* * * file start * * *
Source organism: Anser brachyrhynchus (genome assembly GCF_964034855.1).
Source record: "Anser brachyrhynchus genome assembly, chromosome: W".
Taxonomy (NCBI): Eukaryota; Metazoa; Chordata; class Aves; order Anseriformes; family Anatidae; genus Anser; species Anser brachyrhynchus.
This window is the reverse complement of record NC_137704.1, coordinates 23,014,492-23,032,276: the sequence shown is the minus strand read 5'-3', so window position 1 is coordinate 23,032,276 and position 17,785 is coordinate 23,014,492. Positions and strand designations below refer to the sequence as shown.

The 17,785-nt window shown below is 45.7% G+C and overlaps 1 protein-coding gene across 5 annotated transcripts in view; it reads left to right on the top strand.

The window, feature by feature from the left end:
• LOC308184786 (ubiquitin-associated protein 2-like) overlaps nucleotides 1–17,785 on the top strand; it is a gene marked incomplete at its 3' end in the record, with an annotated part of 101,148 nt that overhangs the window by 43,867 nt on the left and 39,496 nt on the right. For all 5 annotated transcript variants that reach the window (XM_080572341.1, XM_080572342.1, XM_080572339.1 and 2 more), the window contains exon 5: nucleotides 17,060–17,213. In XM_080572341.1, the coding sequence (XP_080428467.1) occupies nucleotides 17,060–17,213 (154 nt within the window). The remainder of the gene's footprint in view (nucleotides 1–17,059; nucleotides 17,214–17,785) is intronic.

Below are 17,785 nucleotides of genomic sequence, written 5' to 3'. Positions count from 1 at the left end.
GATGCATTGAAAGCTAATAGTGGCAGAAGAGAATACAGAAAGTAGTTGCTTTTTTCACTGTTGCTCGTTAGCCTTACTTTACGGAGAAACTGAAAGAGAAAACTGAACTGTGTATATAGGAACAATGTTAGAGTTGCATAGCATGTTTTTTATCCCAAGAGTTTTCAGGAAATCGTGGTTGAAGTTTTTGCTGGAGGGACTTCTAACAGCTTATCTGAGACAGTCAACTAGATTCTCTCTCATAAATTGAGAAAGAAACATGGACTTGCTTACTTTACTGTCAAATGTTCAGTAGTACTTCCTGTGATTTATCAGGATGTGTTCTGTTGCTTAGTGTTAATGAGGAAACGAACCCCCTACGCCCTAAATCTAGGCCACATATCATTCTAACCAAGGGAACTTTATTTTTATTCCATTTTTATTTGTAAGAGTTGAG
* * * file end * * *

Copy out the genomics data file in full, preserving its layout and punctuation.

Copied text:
Source organism: Anser brachyrhynchus (genome assembly GCF_964034855.1).
Source record: "Anser brachyrhynchus genome assembly, chromosome: W".
Taxonomy (NCBI): Eukaryota; Metazoa; Chordata; class Aves; order Anseriformes; family Anatidae; genus Anser; species Anser brachyrhynchus.
This window is the reverse complement of record NC_137704.1, coordinates 23,014,492-23,032,276: the sequence shown is the minus strand read 5'-3', so window position 1 is coordinate 23,032,276 and position 17,785 is coordinate 23,014,492. Positions and strand designations below refer to the sequence as shown.

The 17,785-nt window shown below is 45.7% G+C and overlaps 1 protein-coding gene across 5 annotated transcripts in view; it reads left to right on the top strand.

The window, feature by feature from the left end:
• LOC308184786 (ubiquitin-associated protein 2-like) overlaps nucleotides 1–17,785 on the top strand; it is a gene marked incomplete at its 3' end in the record, with an annotated part of 101,148 nt that overhangs the window by 43,867 nt on the left and 39,496 nt on the right. For all 5 annotated transcript variants that reach the window (XM_080572341.1, XM_080572342.1, XM_080572339.1 and 2 more), the window contains exon 5: nucleotides 17,060–17,213. In XM_080572341.1, the coding sequence (XP_080428467.1) occupies nucleotides 17,060–17,213 (154 nt within the window). The remainder of the gene's footprint in view (nucleotides 1–17,059; nucleotides 17,214–17,785) is intronic.

Below are 17,785 nucleotides of genomic sequence, written 5' to 3'. Positions count from 1 at the left end.
GATGCATTGAAAGCTAATAGTGGCAGAAGAGAATACAGAAAGTAGTTGCTTTTTTCACTGTTGCTCGTTAGCCTTACTTTACGGAGAAACTGAAAGAGAAAACTGAACTGTGTATATAGGAACAATGTTAGAGTTGCATAGCATGTTTTTTATCCCAAGAGTTTTCAGGAAATCGTGGTTGAAGTTTTTGCTGGAGGGACTTCTAACAGCTTATCTGAGACAGTCAACTAGATTCTCTCTCATAAATTGAGAAAGAAACATGGACTTGCTTACTTTACTGTCAAATGTTCAGTAGTACTTCCTGTGATTTATCAGGATGTGTTCTGTTGCTTAGTGTTAATGAGGAAACGAACCCCCTACGCCCTAAATCTAGGCCACATATCATTCTAACCAAGGGAACTTTATTTTTATTCCATTTTTATTTGTAAGAGTTGAG